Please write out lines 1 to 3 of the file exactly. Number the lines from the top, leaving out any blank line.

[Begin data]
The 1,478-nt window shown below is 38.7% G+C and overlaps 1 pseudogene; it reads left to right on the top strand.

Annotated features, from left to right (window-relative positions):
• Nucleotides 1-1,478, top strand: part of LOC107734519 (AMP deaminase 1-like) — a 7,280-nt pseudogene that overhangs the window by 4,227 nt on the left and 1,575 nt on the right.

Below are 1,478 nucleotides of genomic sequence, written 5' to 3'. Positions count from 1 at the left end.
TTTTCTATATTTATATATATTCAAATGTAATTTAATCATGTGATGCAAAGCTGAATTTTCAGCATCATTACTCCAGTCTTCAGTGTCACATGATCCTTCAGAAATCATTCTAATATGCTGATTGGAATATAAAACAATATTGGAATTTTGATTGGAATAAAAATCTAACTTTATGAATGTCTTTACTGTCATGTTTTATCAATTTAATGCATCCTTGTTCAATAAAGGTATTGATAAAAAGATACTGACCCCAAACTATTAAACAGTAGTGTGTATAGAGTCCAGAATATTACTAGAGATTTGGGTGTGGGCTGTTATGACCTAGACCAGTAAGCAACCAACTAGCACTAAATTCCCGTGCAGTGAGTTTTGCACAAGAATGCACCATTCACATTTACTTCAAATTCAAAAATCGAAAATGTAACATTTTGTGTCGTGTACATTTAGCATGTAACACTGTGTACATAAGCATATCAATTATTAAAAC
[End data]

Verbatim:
The 1,478-nt window shown below is 38.7% G+C and overlaps 1 pseudogene; it reads left to right on the top strand.

Annotated features, from left to right (window-relative positions):
• Nucleotides 1-1,478, top strand: part of LOC107734519 (AMP deaminase 1-like) — a 7,280-nt pseudogene that overhangs the window by 4,227 nt on the left and 1,575 nt on the right.